A woman says she was followed by murder accused Sainey Marong just weeks before he allegedly killed sex worker Renee Duckmanton, a court heard today.

Marong, 33, denies picking up Duckmanton from Christchurch's red light district on May 14, 2016 before strangling her to death, dumping her body on a country roadside, and setting her on fire.

The Crown claims its case against the butcher originally from Gambia is "overwhelming", with DNA samples taken from Duckmanton, and from samples found where her body was dumped, allegedly belonging to Marong.

His defence at the High Court murder trial in Christchurch says the evidence is best understood through a "lens of mental imbalance".


Today, a woman who has interim name suppression told the court how she left work in inner-city Christchurch at 10.30pm on April 4, 2016.

As she was driving on Moorhouse Ave, she noticed a silver Audi behind her, the court heard.

Watching in her mirrors, she said the car kept turning its lights on and off, and then pulling over to the side of the road briefly, before following her again.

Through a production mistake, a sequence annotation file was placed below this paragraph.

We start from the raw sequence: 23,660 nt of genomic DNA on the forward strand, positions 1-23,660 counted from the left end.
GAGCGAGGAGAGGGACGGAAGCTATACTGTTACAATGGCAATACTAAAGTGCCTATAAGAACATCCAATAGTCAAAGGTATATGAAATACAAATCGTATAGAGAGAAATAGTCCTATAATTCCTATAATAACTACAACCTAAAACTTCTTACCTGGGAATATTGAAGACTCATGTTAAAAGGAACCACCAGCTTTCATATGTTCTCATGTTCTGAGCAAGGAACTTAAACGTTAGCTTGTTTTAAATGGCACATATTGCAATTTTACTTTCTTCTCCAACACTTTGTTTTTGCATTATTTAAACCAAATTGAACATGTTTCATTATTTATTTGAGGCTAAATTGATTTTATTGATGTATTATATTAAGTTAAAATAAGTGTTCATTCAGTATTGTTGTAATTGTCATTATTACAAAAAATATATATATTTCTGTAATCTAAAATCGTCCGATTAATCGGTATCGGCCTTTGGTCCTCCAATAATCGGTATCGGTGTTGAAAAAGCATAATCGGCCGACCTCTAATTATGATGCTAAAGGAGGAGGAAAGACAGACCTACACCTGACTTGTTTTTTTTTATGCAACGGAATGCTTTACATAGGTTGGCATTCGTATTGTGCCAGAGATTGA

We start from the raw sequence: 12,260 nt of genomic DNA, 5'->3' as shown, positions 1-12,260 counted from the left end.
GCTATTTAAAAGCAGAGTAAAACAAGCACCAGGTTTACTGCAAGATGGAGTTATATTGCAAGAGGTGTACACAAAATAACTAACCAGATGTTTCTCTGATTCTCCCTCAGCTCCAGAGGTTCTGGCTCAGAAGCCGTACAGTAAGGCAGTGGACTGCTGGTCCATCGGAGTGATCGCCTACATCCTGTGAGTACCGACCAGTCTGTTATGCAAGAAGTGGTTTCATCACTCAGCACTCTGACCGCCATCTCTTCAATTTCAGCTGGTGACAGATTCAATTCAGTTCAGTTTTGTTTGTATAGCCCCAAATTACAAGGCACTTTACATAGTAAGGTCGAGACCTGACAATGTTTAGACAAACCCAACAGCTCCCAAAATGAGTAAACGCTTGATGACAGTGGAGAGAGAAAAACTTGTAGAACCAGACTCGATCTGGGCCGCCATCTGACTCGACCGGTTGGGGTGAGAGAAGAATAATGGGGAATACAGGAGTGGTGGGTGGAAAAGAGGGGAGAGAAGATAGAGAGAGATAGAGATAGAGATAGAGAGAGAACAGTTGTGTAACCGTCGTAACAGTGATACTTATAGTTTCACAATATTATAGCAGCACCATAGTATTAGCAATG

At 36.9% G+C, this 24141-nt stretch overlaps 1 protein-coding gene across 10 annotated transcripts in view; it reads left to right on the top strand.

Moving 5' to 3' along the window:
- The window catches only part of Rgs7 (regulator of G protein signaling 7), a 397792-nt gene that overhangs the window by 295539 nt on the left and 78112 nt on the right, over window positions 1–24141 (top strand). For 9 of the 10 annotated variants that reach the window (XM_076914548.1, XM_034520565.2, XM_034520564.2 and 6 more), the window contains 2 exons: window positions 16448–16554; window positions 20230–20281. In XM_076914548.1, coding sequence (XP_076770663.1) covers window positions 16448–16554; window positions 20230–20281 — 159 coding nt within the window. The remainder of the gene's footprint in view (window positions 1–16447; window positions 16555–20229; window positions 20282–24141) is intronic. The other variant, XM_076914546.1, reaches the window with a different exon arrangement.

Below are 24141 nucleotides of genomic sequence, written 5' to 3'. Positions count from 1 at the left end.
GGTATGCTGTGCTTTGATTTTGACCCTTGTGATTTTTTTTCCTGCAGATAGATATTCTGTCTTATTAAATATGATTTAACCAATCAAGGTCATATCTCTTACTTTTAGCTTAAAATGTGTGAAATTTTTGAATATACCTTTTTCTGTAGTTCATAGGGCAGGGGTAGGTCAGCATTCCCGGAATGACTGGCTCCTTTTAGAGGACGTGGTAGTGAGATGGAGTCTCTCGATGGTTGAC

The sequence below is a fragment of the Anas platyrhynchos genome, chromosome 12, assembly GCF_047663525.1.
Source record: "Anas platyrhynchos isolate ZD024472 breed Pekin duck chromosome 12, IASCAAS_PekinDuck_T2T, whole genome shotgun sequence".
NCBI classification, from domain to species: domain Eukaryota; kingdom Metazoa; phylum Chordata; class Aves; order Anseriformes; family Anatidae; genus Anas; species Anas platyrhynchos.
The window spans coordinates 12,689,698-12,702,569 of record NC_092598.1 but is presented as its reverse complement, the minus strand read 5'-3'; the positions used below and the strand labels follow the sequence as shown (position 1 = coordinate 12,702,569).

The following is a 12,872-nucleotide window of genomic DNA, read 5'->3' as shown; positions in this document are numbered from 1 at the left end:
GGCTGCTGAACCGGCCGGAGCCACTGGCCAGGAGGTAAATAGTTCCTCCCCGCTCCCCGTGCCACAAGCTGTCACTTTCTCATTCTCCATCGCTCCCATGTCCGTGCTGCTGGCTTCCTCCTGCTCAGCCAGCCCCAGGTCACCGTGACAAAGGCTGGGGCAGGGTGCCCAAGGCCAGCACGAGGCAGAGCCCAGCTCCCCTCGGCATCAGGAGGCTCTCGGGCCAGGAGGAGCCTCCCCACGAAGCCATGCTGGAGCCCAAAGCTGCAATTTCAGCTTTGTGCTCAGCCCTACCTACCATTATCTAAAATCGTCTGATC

She thought it was "really odd" and put it down to a drunk driver.

But as she was heading home, she realised that she was being deliberately followed.

She phoned police on *555 and reported the car. Police told her to keep driving around until officers caught up to her.

Asked by Crown prosecutor Pip Currie how she felt at the time, the witness said: "Nervous. Very nervous."

She kept driving around the Hornby area, waiting for police.

Turning into a petrol station forecourt, she did a u-turn while the Audi driver waited at the entrance for her.

She was too nervous to even look into the Audi's window, she said.

She soon saw a police car flashing its red and blue lights and pulled over.

Constable Zeb Harland told the court he pulled over Marong after 11pm.

Marong denied drinking and explained that he had simply gone for a relaxing drive around the city to unwind after work, Harland said.

He also denied following anyone, saying he had been driving around aimlessly.

The police officer said he appeared calm and relaxed. After checks, he found Marong had no criminal history and carried a full New Zealand drivers licence.

Harland issued Marong with a verbal warning about his driving and let him go.

The woman was told of the outcome and she went home.

The trial, before Justice Cameron Mander, continues with more cellphone data evidence.